Did Tsunami Warning Reach Samoa On Time?
MELISSA BLOCK, Host:
Now news of two powerful earthquakes thousands of miles apart. Earlier today, a magnitude 7.6 quake struck western Indonesia. Hardest hit appears to be the city of Padang on the island of Sumatra. The earthquake toppled buildings, including two hospitals, and killed between 100 and 200 people. That number is expected to rise. The quake occurred along the same fault line that triggered the devastating tsunami in 2004.
SIEGEL: The other quake, a magnitude 8.0, occurred yesterday in the South Pacific not far from Samoa and American Samoa. It created a series of 15 to 20 foot tsunami waves wiping out villages. More than 100 people have died there and dozens more are missing.
BLOCK: A tsunami warning was issued by the Pacific Tsunami Warning Center based in Hawaii and Charles McCreery is director there. Welcome to the program.
CHARLES MCCREERY: Thank you.
BLOCK: And did that warning actually reach people in time?
MCCREERY: There would've been natural warning signs, however, and there have been efforts made to try and do some education in that area so people know that if they feel the strong shaking, that's a natural warning sign of the tsunami.
BLOCK: Don't wait for a bulletin and head for higher ground.
MCCREERY: Exactly. And that's really the strategy that has to be adopted in all places that have a threat of a local tsunami, is don't wait for an official warning. Because even if one is issued, if you're in the area where the strong shaking occurred, the infrastructure to carry that warning to you may have been damaged, so you can't count on an official warning.
BLOCK: When your center, the Pacific Tsunami Warning Center, sends out a bulletin to countries, they get that, and then how do they try to transmit that information to the people? Are there sirens? Is it text messages, radio messages? How does it work?
MCCREERY: It can vary from place to place. Sirens are pretty expensive, so in a lot of countries they can't afford to have a siren system. But they can use alternate methods. In Indonesia, for example, it can go through the mosques. Most mosques have some kind of system that they broadcast their daily prayer in and so those kinds of systems be used. In the country of Samoa, for example, they contact the local chiefs, school teachers in the village and that's how the alert gets out. So it's a bit of a creative thinking that has to go on - is what's the best way for each place?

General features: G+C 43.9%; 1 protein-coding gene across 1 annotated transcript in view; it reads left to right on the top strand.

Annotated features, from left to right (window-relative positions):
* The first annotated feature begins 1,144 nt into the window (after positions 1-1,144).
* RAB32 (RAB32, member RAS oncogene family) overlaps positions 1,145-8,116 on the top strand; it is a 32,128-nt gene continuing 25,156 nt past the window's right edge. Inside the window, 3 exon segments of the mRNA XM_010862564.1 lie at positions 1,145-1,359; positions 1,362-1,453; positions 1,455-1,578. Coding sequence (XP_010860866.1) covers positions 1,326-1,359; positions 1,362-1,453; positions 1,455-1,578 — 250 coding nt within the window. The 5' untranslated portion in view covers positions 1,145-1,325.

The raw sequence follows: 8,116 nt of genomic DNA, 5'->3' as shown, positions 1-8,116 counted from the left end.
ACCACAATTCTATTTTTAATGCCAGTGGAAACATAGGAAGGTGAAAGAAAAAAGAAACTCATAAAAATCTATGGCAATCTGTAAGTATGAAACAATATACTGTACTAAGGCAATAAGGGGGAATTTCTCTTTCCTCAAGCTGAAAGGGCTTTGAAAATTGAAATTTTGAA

BLOCK: You know, thinking back to 2004 and the devastating tsunami in the Indian Ocean where more than 200,000 people were killed, there was a lot of talk about a better warning system. There wasn't one in place in the Indian Ocean at that time. Where are we right now with that?
MCCREERY: In 2004 we only had six of the deep ocean gauges in the Pacific and now we have 32, and we used several of those yesterday. The biggest challenge to tsunami warning remains, really, keeping people aware of and knowledgeable about this hazard so that when they strike, people do the right thing. And as you can imagine, when it's 50 years or 100 years between events, everybody in the whole system, including people at the warning centers, all the emergency managers, it will be the first time they ever deal with this and probably the only time in their life they ever deal with it. Yet they have to do the right thing in a very short amount of time.
BLOCK: Charles McCreery, thanks very much.
MCCREERY: Thank you.
BLOCK: Charles McCreery is director of the Pacific Tsunami Warning Center in Ewa Beach, Hawaii. Transcript provided by NPR, Copyright NPR.
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